June 14, 2012 12:01AM
By Alexander Britell
Foreclosure filings in the tri-county area increased in May for the sixth straight month, but may be slowing down, data from the foreclosure research firm RealtyTrac shows. Properties with foreclosure filings in the tri-county area were 11 percent higher than they were in May 2011. The increase was especially pronounced in Miami-Dade County, which saw a 39 percent increase in foreclosure activity.
But those foreclosure numbers were significantly lower than in previous months — a sign that South Florida’s foreclosure problem could be peaking. In fact, foreclosures fell 36 percent year-over-year in Broward County.
“It’s possible that somewhere in this range of 7,000 to 10,000 properties a month is what we’re going to see,” RealtyTrac spokesperson Daren Blomquist told The Real Deal.
He noted: “If we continue to see somewhere around that 11 percent increase year-over-year, it may be that we have reached that plateau, and lenders are just pushing through as many [foreclosures] as they can.”
The month-to-month data leads to a similar conclusion. In May, foreclosure filings in South Florida decreased by 22 percent compared to April 2012.
The region was one of just three of the largest 20 metro areas in the United States to see a monthly decline, along with Boston and San Diego.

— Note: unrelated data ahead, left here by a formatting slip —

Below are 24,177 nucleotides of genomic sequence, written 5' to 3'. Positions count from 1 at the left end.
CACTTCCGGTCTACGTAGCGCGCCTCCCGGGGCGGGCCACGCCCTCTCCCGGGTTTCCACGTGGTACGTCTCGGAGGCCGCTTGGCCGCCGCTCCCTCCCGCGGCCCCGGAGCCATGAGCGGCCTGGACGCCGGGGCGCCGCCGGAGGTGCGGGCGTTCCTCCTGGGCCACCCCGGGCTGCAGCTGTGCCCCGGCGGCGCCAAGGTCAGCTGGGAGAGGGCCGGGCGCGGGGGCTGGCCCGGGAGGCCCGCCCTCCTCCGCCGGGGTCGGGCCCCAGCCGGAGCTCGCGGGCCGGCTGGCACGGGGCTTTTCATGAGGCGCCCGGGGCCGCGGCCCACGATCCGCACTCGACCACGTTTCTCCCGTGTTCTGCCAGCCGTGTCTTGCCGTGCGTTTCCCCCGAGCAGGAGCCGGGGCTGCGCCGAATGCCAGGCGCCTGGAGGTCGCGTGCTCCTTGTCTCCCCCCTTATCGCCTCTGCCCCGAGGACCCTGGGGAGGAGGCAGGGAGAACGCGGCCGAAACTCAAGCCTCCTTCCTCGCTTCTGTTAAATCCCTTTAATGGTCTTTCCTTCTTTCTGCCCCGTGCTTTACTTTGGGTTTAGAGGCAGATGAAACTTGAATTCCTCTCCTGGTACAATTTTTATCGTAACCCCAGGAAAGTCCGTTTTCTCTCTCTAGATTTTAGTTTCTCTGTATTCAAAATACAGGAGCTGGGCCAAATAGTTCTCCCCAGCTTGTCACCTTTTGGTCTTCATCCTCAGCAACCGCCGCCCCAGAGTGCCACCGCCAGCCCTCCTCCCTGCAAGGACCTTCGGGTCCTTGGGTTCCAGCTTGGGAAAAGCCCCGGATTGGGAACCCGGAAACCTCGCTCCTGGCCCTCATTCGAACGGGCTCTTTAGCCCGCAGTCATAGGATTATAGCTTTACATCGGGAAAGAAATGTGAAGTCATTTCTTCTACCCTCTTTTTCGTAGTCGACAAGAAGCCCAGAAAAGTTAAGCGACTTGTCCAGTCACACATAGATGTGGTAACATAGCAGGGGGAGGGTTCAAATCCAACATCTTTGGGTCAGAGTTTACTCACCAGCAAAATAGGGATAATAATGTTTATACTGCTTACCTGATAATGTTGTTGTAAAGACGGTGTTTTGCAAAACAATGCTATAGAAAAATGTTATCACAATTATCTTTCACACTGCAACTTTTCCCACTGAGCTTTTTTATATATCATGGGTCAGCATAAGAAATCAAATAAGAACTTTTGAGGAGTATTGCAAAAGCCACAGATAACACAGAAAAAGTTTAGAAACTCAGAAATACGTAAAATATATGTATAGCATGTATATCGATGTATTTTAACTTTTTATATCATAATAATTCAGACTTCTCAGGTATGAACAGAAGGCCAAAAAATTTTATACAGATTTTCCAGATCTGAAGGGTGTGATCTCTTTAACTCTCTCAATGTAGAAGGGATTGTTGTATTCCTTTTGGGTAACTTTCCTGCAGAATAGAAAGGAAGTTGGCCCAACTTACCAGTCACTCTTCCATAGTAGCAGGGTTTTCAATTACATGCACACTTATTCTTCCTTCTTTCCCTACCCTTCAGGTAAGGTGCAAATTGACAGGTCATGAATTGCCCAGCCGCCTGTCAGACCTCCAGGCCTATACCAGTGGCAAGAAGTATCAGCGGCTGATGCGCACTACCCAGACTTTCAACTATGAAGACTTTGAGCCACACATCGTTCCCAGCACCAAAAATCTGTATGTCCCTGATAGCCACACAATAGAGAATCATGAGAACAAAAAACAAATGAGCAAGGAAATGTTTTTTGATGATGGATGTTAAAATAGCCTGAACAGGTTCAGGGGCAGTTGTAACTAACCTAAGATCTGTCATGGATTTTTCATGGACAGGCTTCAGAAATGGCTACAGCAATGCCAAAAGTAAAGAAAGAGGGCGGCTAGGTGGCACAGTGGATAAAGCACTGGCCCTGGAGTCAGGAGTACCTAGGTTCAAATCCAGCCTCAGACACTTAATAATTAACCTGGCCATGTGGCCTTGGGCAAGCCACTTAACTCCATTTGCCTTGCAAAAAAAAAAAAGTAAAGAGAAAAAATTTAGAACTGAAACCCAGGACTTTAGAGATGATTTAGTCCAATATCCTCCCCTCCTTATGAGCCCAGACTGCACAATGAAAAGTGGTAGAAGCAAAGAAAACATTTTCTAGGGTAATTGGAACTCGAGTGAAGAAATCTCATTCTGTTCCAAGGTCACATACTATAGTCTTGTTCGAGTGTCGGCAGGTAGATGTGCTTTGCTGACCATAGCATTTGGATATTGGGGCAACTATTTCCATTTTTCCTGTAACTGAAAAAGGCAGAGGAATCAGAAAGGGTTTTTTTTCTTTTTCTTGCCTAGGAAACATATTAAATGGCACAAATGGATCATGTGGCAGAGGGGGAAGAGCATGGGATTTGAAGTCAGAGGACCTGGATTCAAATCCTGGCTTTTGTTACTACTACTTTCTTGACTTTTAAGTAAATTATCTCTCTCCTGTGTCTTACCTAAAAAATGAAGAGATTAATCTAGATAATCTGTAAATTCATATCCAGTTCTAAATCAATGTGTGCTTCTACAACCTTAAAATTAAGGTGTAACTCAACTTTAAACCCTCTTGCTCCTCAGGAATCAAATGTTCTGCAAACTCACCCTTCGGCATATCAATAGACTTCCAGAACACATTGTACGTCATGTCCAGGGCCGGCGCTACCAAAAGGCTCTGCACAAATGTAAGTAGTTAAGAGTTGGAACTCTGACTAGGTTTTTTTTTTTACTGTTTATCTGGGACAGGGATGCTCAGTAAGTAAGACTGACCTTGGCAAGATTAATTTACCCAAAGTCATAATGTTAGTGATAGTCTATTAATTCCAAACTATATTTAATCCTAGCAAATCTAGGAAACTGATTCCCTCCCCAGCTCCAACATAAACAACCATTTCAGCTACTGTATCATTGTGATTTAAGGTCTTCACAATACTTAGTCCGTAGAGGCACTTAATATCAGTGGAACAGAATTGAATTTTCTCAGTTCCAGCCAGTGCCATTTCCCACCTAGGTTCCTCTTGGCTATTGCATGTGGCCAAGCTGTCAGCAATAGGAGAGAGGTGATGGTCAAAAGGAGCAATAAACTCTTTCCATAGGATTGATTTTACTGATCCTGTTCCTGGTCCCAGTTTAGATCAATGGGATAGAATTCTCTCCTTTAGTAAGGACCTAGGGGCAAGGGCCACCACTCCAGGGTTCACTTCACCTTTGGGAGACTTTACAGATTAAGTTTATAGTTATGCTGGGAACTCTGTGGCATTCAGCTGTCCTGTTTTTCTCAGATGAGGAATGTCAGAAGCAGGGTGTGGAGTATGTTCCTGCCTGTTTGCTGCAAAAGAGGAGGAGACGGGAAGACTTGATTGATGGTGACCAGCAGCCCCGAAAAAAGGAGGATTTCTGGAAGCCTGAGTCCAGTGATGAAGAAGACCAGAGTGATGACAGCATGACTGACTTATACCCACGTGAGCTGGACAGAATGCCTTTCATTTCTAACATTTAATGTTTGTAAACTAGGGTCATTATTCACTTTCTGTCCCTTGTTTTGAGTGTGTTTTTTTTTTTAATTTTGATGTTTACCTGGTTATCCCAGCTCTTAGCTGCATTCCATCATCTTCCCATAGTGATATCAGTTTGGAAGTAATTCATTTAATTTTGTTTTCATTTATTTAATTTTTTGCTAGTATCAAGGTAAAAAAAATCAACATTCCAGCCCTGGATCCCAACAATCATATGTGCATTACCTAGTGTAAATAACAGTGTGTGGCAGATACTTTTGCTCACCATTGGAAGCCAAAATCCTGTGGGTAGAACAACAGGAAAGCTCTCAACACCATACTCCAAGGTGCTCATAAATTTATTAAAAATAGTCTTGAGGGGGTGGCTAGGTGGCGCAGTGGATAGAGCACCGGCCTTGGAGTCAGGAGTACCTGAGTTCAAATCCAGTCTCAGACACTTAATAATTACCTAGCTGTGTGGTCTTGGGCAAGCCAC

He cautioned that foreclosure activity at the county level could show more volatility than statewide and national numbers.
Nationally, foreclosure activity has continued to decline. In May, U.S. foreclosure filings fell 4 percent compared to the same period in 2011, the 20th straight month of reductions. That shift has been driven in part by an increase in pre-foreclosure sales, according to RealtyTrac CEO Brandon Moore.
The last six months represent a change from much of 2011, when much of Florida’s activity ground to a halt due to the foreclosure document scandal. After months of decreases, lenders began ramping up their processing toward the end of 2011.
“The lenders are pushing through the delayed foreclosures from a year ago, and continuing to do so,” Blomquist said. “I think the mortgage settlement between the attorneys general and fit major lenders that was finalized in April helped continue the upward trend.”
Now, it looks like that activity is reaching its limit.